Tuesday, August 16, 2011

Pickering's Take-Off

Edit: A reader pointed out some problems in my initial posting, so I edited it to correct these errors.

In the 1970s a proposal was made of the future of the Greater Toronto Area. In this proposal a strategy was developed to help deal with the lacking success of the eastern sections of the GTA, Scarborough, and Durham Region. One of the key proposals was the introduction of an airport in Pickering, Ontario to stimulate growth.

If you look at a map of the GTA you will quickly notice that the towns to the left (or west) of Toronto are doing better than those on the right (or east). Development in Mississauga, Brampton, and Etobicoke has been spurred on by the business drawn in by quick and easy access to Pearson International Airport. Richer suburbs further along the Golden Horseshoe such as Burlington and Oakville have grown because of the success of the Peel cities and the area west of Toronto.

Mississauga is now a major city of its own rights with a service-centred economy. Meanwhile the cities east of Toronto – Ajax, Whitby, and Oshawa – are industrial towns. It is unfair, and illogical to say that because there’s an airport in the west and not in the east that that has resulted in the differences. The west is also closer to the American border, a major economic driver. Economic policies by both the provincial and federal government have hurt the cities in the Durham Region. Pickering has benefited from being on the edge of Toronto, as have other cities in Durham.

However, the Pickering Airport is no longer a vanity stimulus exercise. Pearson Airport is rated for a capacity of 50 million travellers. Presently we are at 35 million, projections say that by the 2020s the airport will reach capacity. Pearson is maxed out, without levelling parts of Mississauga, or some creative engineering I don’t know about. Therefore something needs to be done if the business capacity of the Toronto region is going to grow.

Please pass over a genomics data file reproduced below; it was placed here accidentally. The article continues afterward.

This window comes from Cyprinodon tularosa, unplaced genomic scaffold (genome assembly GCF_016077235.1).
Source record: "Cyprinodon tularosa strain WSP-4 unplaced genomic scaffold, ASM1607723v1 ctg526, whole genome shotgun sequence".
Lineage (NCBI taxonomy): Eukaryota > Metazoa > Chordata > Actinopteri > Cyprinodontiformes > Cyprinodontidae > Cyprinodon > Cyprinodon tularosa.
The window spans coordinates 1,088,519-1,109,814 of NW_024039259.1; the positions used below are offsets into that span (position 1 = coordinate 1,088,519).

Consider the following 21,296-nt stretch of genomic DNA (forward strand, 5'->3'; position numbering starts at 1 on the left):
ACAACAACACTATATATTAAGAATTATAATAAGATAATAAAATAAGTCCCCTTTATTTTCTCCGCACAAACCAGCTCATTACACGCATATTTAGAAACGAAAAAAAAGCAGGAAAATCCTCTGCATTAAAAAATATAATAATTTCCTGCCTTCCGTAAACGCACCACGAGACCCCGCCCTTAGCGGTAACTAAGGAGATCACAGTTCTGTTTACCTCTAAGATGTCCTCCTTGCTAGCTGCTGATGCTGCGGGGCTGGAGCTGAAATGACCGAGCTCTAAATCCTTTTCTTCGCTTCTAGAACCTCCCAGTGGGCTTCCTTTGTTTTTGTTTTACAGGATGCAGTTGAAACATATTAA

There are downsides. The Pickering Airport was vocally opposed by community groups in the 1970s. Many of the same people are still around from the fight in the 70s, and they are prepared to do battle again. There seems to be a certain inescapable logic of the Pickering Airport though. The region needs to be able to handle a greater number of flights, an airport needs to be close to centre – downtown Toronto, and it needs the space to be properly developed, which is available in Durham.

I, for one, would support such a proposal. Ultimately, the people of Pickering and Durham must decide if they want an international airport in their backyards. Likewise, they must consider if they want Durham to become like Peel, which would be a likely consequence, airports attract development and more local employment. While Pickering cannot be characterized as a struggling industrial community, cities like Oshawa, dependent on the automotive industry can be. A local major airport would likely stimulate supportive industries to help ease away from an automotive-centered economy.

On a closing note, a bit of personal news, tomorrow I’m heading to Ottawa. It’s the first time I’ll be visiting our nation’s capital. I’m there to do the tourist thing, which I plan to embrace wholeheartedly, possibly at the irritation of locals. It’s a trip I’ve wanted to make a long time and I’m very excited to see the Parliament in person.

No comments: